Brett Roper


Local outdoors columnist

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One concern of hunters and gun owners in this country is that the current broad interpretation of the “right to bear arms” is maintained into the future. While this is a valid long-term concern, there seems to be a current belief that the Second Amendment of the U.S. Constitution is under attack. For this concern to be valid, there would need to be an increase in the number of legal roadblocks required before buying guns in the United States. Such a proposition would be hard to prove.

Over the history of this country, there have been few federal laws intended to limit the possession of guns by US citizens. A quick review suggests all these laws were focused on reducing crime.

The National Firearms Act of 1934 and the Federal Firearms Act of 1938 outlawed machine guns, short barreled rifles (less then 16 inches), grenades, bombs and poison gas and required people who sell guns to have a license. These laws were necessitated by gangsters such as Bonnie and Clyde and Al Capone, whose crime sprees were spreading across this country. The big driver in passing this law was the number of police being killed by these criminals.

Approximately 30 years after these laws, the Gun Control Act of 1968 was passed. This act increased the accountability of people who sold guns by making it illegal to sell them to felons, illegal aliens, and people adjudicated mentally ill. The passage of this bill was in reaction to the assassination of President John Kennedy, Attorney General Robert Kennedy and Dr. Martin Luther King, Jr. This law finally got teeth when the Brady Handgun Protection Act (1993) was passed and required background checks be conducted by most gun sellers to determine if a buyer fell into one of those categories.

The Violent Crime Control and Law Enforcement Act of 1994 prohibited the sale of select assault weapons and high-capacity magazines from 1994 to 2004. It is important to remember, that as the title of this law suggests, it passed because in this era criminals often had greater firearm capacity than did the police. While this act was passed to protect law enforcement officers, attempts to maintain these bans after the bill expired was the beginning of an increased concern the government was limiting gun rights.

Instead, the data suggests that since this law expired federal roadblocks for owning guns have been reduced. The biggest step in that direction was the Supreme Court’s 2008 decision in the District of Columbia v. Heller which found the constitution protected an “individual right to possess a firearm unconnected with service in a militia.” This finding was extended by McDonald v. Chicago (2010) that found the right to keep and bear arms for home self-defense. While individual rights to own guns have long been assumed, this was the first time these rights were outlined by the Supreme Court.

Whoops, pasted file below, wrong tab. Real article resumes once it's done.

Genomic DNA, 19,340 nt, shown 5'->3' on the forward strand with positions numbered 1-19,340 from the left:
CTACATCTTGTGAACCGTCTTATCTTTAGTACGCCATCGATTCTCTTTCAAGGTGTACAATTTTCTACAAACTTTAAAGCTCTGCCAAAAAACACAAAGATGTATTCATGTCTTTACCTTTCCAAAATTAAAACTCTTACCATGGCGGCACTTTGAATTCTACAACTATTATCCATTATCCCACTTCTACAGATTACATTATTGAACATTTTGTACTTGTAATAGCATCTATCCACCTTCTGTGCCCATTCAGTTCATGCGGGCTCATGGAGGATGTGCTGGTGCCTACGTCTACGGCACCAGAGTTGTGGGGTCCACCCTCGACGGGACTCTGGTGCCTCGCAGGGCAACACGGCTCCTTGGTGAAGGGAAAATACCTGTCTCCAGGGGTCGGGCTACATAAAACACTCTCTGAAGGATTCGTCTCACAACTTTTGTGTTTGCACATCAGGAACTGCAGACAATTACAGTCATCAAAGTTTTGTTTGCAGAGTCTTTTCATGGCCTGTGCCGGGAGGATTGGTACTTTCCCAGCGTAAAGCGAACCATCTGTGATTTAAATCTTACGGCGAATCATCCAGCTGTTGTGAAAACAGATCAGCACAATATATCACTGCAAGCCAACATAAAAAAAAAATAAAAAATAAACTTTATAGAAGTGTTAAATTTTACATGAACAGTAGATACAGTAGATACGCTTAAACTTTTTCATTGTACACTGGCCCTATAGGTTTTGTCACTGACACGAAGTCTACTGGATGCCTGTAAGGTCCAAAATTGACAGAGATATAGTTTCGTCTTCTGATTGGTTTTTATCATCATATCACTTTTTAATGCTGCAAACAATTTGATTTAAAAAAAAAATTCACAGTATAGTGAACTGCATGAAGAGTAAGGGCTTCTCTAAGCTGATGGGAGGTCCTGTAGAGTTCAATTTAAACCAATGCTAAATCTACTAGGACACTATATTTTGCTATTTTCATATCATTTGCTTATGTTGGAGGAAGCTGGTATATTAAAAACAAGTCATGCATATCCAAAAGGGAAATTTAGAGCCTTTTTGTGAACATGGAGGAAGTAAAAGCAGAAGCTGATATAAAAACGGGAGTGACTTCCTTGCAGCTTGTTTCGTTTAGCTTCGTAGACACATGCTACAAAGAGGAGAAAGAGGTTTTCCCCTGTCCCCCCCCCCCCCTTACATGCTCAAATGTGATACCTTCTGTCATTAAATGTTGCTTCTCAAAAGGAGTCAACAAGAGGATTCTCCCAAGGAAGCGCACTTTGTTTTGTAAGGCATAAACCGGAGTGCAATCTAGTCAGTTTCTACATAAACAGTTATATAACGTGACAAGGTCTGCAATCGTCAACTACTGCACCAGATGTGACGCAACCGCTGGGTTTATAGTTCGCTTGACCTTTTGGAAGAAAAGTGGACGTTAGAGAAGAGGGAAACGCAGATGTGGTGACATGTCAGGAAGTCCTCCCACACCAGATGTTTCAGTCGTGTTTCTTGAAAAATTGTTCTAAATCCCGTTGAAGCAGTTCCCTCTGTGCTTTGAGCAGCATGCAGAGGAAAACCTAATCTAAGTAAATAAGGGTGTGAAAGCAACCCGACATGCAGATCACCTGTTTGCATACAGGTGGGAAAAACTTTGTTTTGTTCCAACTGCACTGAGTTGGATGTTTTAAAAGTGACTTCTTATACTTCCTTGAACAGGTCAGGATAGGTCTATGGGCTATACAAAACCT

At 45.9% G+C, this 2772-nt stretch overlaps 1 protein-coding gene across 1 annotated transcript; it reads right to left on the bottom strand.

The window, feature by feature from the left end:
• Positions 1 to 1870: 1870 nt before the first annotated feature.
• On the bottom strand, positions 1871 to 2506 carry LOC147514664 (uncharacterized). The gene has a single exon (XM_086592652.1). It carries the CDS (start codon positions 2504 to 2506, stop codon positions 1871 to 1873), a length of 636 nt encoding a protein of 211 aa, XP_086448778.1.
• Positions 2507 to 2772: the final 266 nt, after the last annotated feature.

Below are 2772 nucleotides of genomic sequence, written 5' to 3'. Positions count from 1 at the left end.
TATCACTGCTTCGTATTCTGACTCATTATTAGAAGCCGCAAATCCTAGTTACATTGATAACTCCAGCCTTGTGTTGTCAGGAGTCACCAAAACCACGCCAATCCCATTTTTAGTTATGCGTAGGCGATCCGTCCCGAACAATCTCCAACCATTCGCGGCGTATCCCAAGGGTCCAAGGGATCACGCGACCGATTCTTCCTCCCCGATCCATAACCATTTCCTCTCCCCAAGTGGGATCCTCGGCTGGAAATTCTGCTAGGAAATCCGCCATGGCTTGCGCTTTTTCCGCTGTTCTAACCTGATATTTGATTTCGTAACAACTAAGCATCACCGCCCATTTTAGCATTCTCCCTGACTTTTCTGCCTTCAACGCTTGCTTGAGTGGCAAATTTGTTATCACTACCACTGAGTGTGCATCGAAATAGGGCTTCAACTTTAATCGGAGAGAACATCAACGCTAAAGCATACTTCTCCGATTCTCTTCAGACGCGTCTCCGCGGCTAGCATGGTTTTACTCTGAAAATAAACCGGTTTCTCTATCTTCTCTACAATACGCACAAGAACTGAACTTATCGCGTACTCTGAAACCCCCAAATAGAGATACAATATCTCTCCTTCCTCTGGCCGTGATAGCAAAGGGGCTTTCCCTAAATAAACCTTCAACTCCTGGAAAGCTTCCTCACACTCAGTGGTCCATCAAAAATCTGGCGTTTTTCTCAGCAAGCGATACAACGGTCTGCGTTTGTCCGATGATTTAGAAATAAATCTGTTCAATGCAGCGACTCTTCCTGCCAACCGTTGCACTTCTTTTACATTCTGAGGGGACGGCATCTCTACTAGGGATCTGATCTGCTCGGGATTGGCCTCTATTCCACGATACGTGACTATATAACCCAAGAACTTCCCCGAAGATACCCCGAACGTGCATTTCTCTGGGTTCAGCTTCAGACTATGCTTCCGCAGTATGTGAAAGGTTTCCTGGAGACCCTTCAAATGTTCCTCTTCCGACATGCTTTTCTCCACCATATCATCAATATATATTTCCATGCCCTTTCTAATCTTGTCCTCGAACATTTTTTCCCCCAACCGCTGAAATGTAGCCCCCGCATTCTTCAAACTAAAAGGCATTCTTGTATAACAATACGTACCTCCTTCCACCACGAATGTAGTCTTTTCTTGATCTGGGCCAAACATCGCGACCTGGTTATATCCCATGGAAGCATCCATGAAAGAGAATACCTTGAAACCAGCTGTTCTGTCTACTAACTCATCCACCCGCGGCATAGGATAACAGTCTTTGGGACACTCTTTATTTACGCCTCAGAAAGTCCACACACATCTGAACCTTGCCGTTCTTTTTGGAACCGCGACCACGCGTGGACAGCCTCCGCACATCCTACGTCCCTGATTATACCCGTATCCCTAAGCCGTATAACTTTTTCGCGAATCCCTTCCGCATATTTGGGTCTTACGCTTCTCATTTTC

Since the early 2000s there has been a shift towards expanding gun rights in most states. For example, today only eight states are “may issue” for gun carry permits. These are the states that make it almost impossible to get a concealed carry permit. But even this state requirement is headed to the Supreme Court with a decision this fall. In contrast, many states such as Utah are eliminating the need to have a permit to carry a concealed weapon.

Don’t misinterpret what I am saying, there are still eight to ten states trying to limit gun ownership. Even these states are having a difficult time. California’s ban on buying assault weapons was recently overturned. Although this decision has been stayed, it reveals the increasing difficulty in limiting gun ownership.

That said, California has not given up. They are now trying to limit the ability to buy ammunition, a right that is not protected by the Constitution. It is interesting that the pandemic has done what anti-gun activists have not been able to do — make it tough to purchase guns and ammunition in the US.

With few exceptions, the last 15 years have been favorable for those who want to own guns. The presence of individual gun ownership has long been a part of America’s ethos and will remain that way given the current Supreme Court’s interpretation of the Second Amendment. While gun ownership is an important right, it comes with many responsibilities. In the current situation, discussions focused on the proper behavior of gun owners rather than the right to own guns will instill more trust in people who remain concerned with the large number of guns in this country.

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